Strontium (IPA: /ˈstrɒntiəm/) is a chemical element in the periodic table that has the symbol Sr and the atomic number 38. An alkaline earth metal, strontium is a soft silver-white or yellowish metallic element that is highly reactive chemically. The metal turns yellow when exposed to air. It occurs naturally in the minerals celestine and strontianite. The 90Sr isotope is present in radioactive fallout and has a half-life of 28.90 years. General Name, Symbol, Number rubidium, Rb, 37 Chemical series alkali metals Group, Period, Block 1, 5, s Appearance grey white Atomic mass 85. ... General Name, Symbol, Number yttrium, Y, 39 Chemical series transition metals Group, Period, Block 3, 5, d Appearance silvery white Atomic mass 88. ... For other uses, see Calcium (disambiguation). ... For other uses, see Barium (disambiguation). ... Image File history File links File history Legend: (cur) = this is the current file, (del) = delete this old version, (rev) = revert to this old version. ... This is a standard display of the periodic table of the elements. ... An extended periodic table was suggested by Glenn T. Seaborg in 1969. ... This is a list of chemical elements, sorted by name and color coded according to type of element. ... A table of chemical elements ordered by atomic number and color coded according to type of element. ... A group, also known as a family, is a vertical column in the periodic table of the chemical elements. ... The alkaline earth metals are the series of elements in Group 2 (IUPAC style) of the periodic table: beryllium (Be), magnesium (Mg), calcium (Ca), strontium (Sr), barium (Ba) and radium (Ra) (not always considered due to its radioactivity and very short half-life). ... A group, also known as a family, is a vertical column in the periodic table of the chemical elements. ... In the periodic table of the elements, a period is a horizontal row of the table. ... A block of the periodic table of elements is a set of adjacent groups. ... The alkaline earth metals are the series of elements in Group 2 of the periodic table: beryllium, magnesium, calcium, strontium, barium and radium (not always considered due to its very short half-life). ... A period 5 element is one of the chemical elements in the fifth row (or period) of the periodic table of the elements. ... The s-block of the periodic table of elements consists of the first two groups: the alkali metals and alkaline earth metals, plus hydrogen. ... Color is an important part of the visual arts. ... Strontium sample. ... The atomic mass (ma) is the mass of an atom at rest, most often expressed in unified atomic mass units. ... To help compare different orders of magnitude we list here masses between 60. ... Hydrogen = 1 List of Elements in Atomic Number Order. ... Electron atomic and molecular orbitals In atomic physics and quantum chemistry, the electron configuration is the arrangement of electrons in an atom, molecule, or other physical structure (, a crystal). ... For other uses, see Krypton (disambiguation). ... For other uses, see Electron (disambiguation). ... Example of a sodium electron shell model An electron shell, also known as a main energy level, is a group of atomic orbitals with the same value of the principal quantum number n. ... In the physical sciences, a phase is a set of states of a macroscopic physical system that have relatively uniform chemical composition and physical properties (i. ... For other uses, see Solid (disambiguation). ... For other uses, see Density (disambiguation). ... For other uses, see Room temperature (disambiguation). ... For other uses, see Density (disambiguation). ... The melting point of a crystalline solid is the temperature range at which it changes state from solid to liquid. ... The melting point of a crystalline solid is the temperature range at which it changes state from solid to liquid. ... The kelvin (symbol: K) is a unit increment of temperature and is one of the seven SI base units. ... Celsius is, or relates to, the Celsius temperature scale (previously known as the centigrade scale). ... For other uses, see Fahrenheit (disambiguation). ... Italic text This article is about the boiling point of liquids. ... The kelvin (symbol: K) is a unit increment of temperature and is one of the seven SI base units. ... Celsius is, or relates to, the Celsius temperature scale (previously known as the centigrade scale). ... For other uses, see Fahrenheit (disambiguation). ... Standard enthalpy change of fusion of period three. ... The joule per mole (symbol: J·mol-1) is an SI derived unit of energy per amount of material. ... The standard enthalpy change of vaporization, ΔvHo, also (less correctly) known as the heat of vaporization is the energy required to transform a given quantity of a substance into a gas. ... The joule per mole (symbol: J·mol-1) is an SI derived unit of energy per amount of material. ... To meet Wikipedias quality standards, this article or section may require cleanup. ... Vapor pressure is the pressure of a vapor in equilibrium with its non-vapor phases. ... Enargite crystals In mineralogy and crystallography, a crystal structure is a unique arrangement of atoms in a crystal. ... The oxidation number of an element in a molecule or complex is the charge that it would have if all the ligands (basically, atoms that donate electrons) were removed along with the electron pairs that were shared with the central atom[1]. It means that the oxidation number is the... Acids and bases: Acid-base reaction pH Self-ionization of water Buffer solutions Systematic naming Acid-base extraction Acidity function Proton affinity Acids: Strong acids Weak acids Superacids Lewis acids Mineral acids Organic acids Bases: Strong bases Weak bases Superbases Lewis bases Organic bases edit In chemistry, a base is... Electronegativity is a measure of the ability of an atom or molecule to attract electrons in the context of a chemical bond. ... The ionization energy (IE) of an atom or of a molecule is the energy required to strip it of an electron. ... These tables list the ionization energy in kJ/mol necessary to remove an electron from a neutral atom (first energy), respectively from a singly, doubly, etc. ... Kilojoule per mole are an SI derived unit of energy per amount of material, where energy is measured in units of 1000 joules, and the amount of material is measured in mole units. ... Atomic radius: Ionic radius Covalent radius Metallic radius van der Waals radius edit Atomic radius, and more generally the size of an atom, is not a precisely defined physical quantity, nor is it constant in all circumstances. ... You have big harry skanky balls ... One picometre is defined as 1x10-12 metres, in standard units. ... You have big harry skanky balls ... Atomic radius: Ionic radius Covalent radius Metallic radius van der Waals radius edit The covalent radius, rcov, is a measure of the size of atom which forms part of a covalent bond. ... You have big harry skanky balls ... For other senses of this word, see magnetism (disambiguation). ... Simple Illustration of a paramagnetic probe made up from miniature magnets. ... // Headline text POOP!! Danny Hornsby (also known as Gnome) is a measure indicating how strongly a Gnome can opposes the flow of electric current. ... In physics, thermal conductivity, k, is the intensive property of a material that indicates its ability to conduct heat. ... During heat transfer, the energy that is stored in the intermolecular bonds between atoms changes. ... In materials science, shear modulus, G, or sometimes S or μ, sometimes referred to as the modulus of rigidity, is defined as the ratio of shear stress to the shear strain:[1] where = shear stress; force acts on area ; = shear strain; length changes by amount . ... Figure 1: Rectangular specimen subject to compression, with Poissons ratio circa 0. ... This article or section does not cite any references or sources. ... CAS registry numbers are unique numerical identifiers for chemical compounds, polymers, biological sequences, mixtures and alloys. ... Strontium (Sr) Standard atomic mass: 87. ... For other uses, see Isotope (disambiguation). ... Natural abundance refers to the prevalence of different isotopes of an element as found in nature. ... Half-Life For a quantity subject to exponential decay, the half-life is the time required for the quantity to fall to half of its initial value. ... Radioactive decay is the process in which an unstable atomic nucleus loses energy by emitting radiation in the form of particles or electromagnetic waves. ... The decay energy is the energy released by a nuclear decay. ... The electronvolt (symbol eV) is a unit of energy. ... In nuclear physics, a decay product, also known as a daughter product, is a nuclide resulting from the radioactive decay of a parent or precursor nuclide. ... A Synthetic radioisotope is a radionuclide that is not found in nature: no natural process or mechanism exists which produces it, or it is so unstable that it decays away in a very short period of time. ... Look up day in Wiktionary, the free dictionary. ... Electron capture is a decay mode for isotopes that will occur when there are too many protons in the nucleus of an atom, and there isnt enough energy to emit a positron; however, it continues to be a viable decay mode for radioactive isotopes that can decay by positron... General Name, Symbol, Number rubidium, Rb, 37 Chemical series alkali metals Group, Period, Block 1, 5, s Appearance grey white Atomic mass 85. ... A Synthetic radioisotope is a radionuclide that is not found in nature: no natural process or mechanism exists which produces it, or it is so unstable that it decays away in a very short period of time. ... General Name, Symbol, Number rubidium, Rb, 37 Chemical series alkali metals Group, Period, Block 1, 5, s Appearance grey white Atomic mass 85. ... Positron emission is a type of beta decay, sometimes referred to as beta plus (β+). In beta plus decay, a proton is converted to a neutron via the weak nuclear force and a beta plus particle (a positron) and a neutrino are emitted. ... General Name, Symbol, Number rubidium, Rb, 37 Chemical series alkali metals Group, Period, Block 1, 5, s Appearance grey white Atomic mass 85. ... This article is about electromagnetic radiation. ... Stable isotopes are chemical isotopes that are not radioactive. ... This article or section does not adequately cite its references or sources. ... A Synthetic radioisotope is a radionuclide that is not found in nature: no natural process or mechanism exists which produces it, or it is so unstable that it decays away in a very short period of time. ... General Name, Symbol, Number rubidium, Rb, 37 Chemical series alkali metals Group, Period, Block 1, 5, s Appearance grey white Atomic mass 85. ... Delayed nuclear radiation can occur in a nuclear decay. ... Stable isotopes are chemical isotopes that are not radioactive. ... This article or section does not adequately cite its references or sources. ... Stable isotopes are chemical isotopes that are not radioactive. ... This article or section does not adequately cite its references or sources. ... Stable isotopes are chemical isotopes that are not radioactive. ... This article or section does not adequately cite its references or sources. ... A Synthetic radioisotope is a radionuclide that is not found in nature: no natural process or mechanism exists which produces it, or it is so unstable that it decays away in a very short period of time. ... General Name, Symbol, Number rubidium, Rb, 37 Chemical series alkali metals Group, Period, Block 1, 5, s Appearance grey white Atomic mass 85. ... In nuclear physics, beta decay (sometimes called neutron decay) is a type of radioactive decay in which a beta particle (an electron or a positron) is emitted. ... General Name, Symbol, Number yttrium, Y, 39 Chemical series transition metals Group, Period, Block 3, 5, d Appearance silvery white Atomic mass 88. ... A Synthetic radioisotope is a radionuclide that is not found in nature: no natural process or mechanism exists which produces it, or it is so unstable that it decays away in a very short period of time. ... A year (from Old English gÄ“r) is the time between two recurrences of an event related to the orbit of the Earth around the Sun. ... General Name, Symbol, Number yttrium, Y, 39 Chemical series transition metals Group, Period, Block 3, 5, d Appearance silvery white Atomic mass 88. ... Recommended values for many properties of the elements, together with various references, are collected on these data pages. ... Articles with similar titles include the NATO phonetic alphabet, which has also informally been called the “International Phonetic Alphabet”. For information on how to read IPA transcriptions of English words, see IPA chart for English. ... The periodic table of the chemical elements A chemical element, or element, is a type of atom that is defined by its atomic number; that is, by the number of protons in its nucleus. ... “The Periodic Table” redirects here. ... See also: List of elements by atomic number In chemistry and physics, the atomic number (also known as the proton number) is the number of protons found in the nucleus of an atom. ... The alkaline earth metals are the series of elements in Group 2 (IUPAC style) of the periodic table: beryllium (Be), magnesium (Mg), calcium (Ca), strontium (Sr), barium (Ba) and radium (Ra) (not always considered due to its radioactivity and very short half-life). ... Celestine or celestite[1] (SrSO4) is a mineral consisting of strontium sulfate. ... A sample of strontianite Strontianite (SrCO3) is a mineral consisting of strontium carbonate, named after the village of Strontian, Lochaber, Scotland, where it was first discovered. ... General Name, Symbol, Number Strontium, Sr, 38 Series Alkaline earth metal Group, Period, Block 2 (IIA), 5, s Density, Hardness 2630 kg/m3, 1. ... For other uses, see Isotope (disambiguation). ... Radioactive decay is the set of various processes by which unstable atomic nuclei (nuclides) emit subatomic particles. ... Fallout is the residual radiation hazard from a nuclear explosion, so named because it falls out of the atmosphere into which it is spread during the explosion. ... Half-Life For a quantity subject to exponential decay, the half-life is the time required for the quantity to fall to half of its initial value. ...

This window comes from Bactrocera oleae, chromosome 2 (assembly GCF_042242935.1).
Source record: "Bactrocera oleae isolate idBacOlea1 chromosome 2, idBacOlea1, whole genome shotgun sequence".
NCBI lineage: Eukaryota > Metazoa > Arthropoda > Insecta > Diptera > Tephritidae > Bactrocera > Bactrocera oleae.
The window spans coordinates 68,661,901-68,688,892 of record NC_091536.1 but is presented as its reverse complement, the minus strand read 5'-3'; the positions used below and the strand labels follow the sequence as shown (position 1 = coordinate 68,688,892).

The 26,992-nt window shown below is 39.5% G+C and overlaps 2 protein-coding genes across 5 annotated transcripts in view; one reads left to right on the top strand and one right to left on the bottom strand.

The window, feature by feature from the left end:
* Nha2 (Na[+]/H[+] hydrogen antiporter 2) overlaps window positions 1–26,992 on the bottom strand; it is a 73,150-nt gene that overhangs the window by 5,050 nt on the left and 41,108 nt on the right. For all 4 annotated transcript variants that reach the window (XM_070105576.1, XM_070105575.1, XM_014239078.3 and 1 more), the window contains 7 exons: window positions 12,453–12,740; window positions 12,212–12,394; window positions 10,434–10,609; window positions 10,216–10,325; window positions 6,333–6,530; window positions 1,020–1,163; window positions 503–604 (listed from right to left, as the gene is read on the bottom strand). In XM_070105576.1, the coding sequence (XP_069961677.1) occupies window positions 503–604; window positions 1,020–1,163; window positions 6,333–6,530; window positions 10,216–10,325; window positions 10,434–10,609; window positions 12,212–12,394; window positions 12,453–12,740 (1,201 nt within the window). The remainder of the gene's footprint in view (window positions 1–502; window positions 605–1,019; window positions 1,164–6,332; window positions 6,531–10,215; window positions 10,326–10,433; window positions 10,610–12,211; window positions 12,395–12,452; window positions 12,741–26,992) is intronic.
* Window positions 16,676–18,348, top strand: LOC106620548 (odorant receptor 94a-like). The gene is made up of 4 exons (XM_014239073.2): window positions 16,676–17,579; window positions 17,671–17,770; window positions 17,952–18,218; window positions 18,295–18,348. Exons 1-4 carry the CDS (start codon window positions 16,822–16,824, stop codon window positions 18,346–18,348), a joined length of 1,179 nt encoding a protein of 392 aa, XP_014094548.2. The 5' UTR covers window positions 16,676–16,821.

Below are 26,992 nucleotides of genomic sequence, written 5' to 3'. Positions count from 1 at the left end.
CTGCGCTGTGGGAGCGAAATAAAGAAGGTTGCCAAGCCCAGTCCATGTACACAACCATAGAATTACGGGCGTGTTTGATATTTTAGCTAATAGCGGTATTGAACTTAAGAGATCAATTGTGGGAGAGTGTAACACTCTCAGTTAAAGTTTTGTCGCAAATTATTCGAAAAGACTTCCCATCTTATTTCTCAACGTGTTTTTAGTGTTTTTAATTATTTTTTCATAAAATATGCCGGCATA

Contents